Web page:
Is Japanese knotweed out-competing forest trees on river bars?

Project Description : 

Japanese knotweed is a major invasive plant in the United States that has occupied many of the roadside edges and riverside plant communities throughout the Northeast. We are seeking a student to work on Japanese knotweed ecology and its competition on river gravel bars with seedlings of native forest trees. Failure of tree seedlings to thrive in such sites due to knotweed dominance of bars may affect forest colonization of new land created as rivers change position.

The project also includes work on biocontrol of Japanese knotweed through introduction of a specialized sucking insect (psyllid) from Japan. Work on biocontrol includes field releases and monitoring for establishment and experiments on impact of insect on plant growth and health. We are in the process of obtaining a permit for release of this insect and expect to have that permit in hand sometime in the coming year. The student doing this project would thus be poised to help us implement release of this biological control agent ,once we have that permit. The data collected this field season would provide field sites and estimates of knotweed density that would be followed through time after release of the psyllid at these sites. This would become one of the leading weed biological control projects in the country, and the student participant would be in on the ground floor of this effort.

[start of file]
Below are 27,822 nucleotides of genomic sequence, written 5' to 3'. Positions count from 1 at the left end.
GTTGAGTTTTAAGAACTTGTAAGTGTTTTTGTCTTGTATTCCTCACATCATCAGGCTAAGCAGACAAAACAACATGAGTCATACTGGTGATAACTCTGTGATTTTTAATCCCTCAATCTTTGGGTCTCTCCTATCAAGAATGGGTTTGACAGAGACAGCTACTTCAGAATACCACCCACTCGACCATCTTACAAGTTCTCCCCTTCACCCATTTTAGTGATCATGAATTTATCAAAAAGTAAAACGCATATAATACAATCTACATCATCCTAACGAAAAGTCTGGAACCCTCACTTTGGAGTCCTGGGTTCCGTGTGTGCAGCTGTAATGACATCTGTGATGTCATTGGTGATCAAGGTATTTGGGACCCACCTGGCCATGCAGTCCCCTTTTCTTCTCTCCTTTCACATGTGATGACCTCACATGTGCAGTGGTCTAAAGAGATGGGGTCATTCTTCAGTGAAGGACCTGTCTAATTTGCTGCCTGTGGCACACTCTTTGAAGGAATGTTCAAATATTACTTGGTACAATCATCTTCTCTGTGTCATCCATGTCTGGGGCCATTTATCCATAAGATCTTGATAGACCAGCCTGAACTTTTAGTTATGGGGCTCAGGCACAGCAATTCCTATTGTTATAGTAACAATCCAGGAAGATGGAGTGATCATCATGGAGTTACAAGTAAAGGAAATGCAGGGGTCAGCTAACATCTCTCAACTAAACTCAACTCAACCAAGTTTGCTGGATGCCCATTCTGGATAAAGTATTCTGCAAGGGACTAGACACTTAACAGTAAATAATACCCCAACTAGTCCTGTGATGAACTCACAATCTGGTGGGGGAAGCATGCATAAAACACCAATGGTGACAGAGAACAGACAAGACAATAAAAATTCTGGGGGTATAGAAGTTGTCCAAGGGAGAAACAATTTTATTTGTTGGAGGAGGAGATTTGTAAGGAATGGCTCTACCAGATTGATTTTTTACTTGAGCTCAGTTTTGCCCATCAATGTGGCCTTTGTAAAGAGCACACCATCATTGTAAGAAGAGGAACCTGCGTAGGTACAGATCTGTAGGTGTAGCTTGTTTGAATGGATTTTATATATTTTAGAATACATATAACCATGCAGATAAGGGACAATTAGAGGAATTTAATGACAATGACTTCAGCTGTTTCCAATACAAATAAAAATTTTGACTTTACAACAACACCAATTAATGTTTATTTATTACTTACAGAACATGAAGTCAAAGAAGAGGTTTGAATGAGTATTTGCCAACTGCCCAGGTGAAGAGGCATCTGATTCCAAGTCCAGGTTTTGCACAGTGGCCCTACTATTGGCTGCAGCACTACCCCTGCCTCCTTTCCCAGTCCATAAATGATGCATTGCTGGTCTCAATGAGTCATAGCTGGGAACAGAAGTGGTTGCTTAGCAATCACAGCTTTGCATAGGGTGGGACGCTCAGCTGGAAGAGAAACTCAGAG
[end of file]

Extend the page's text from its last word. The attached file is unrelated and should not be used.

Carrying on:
Student Ranks Applicable: 

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Contact Person: 

Joe Elkinton

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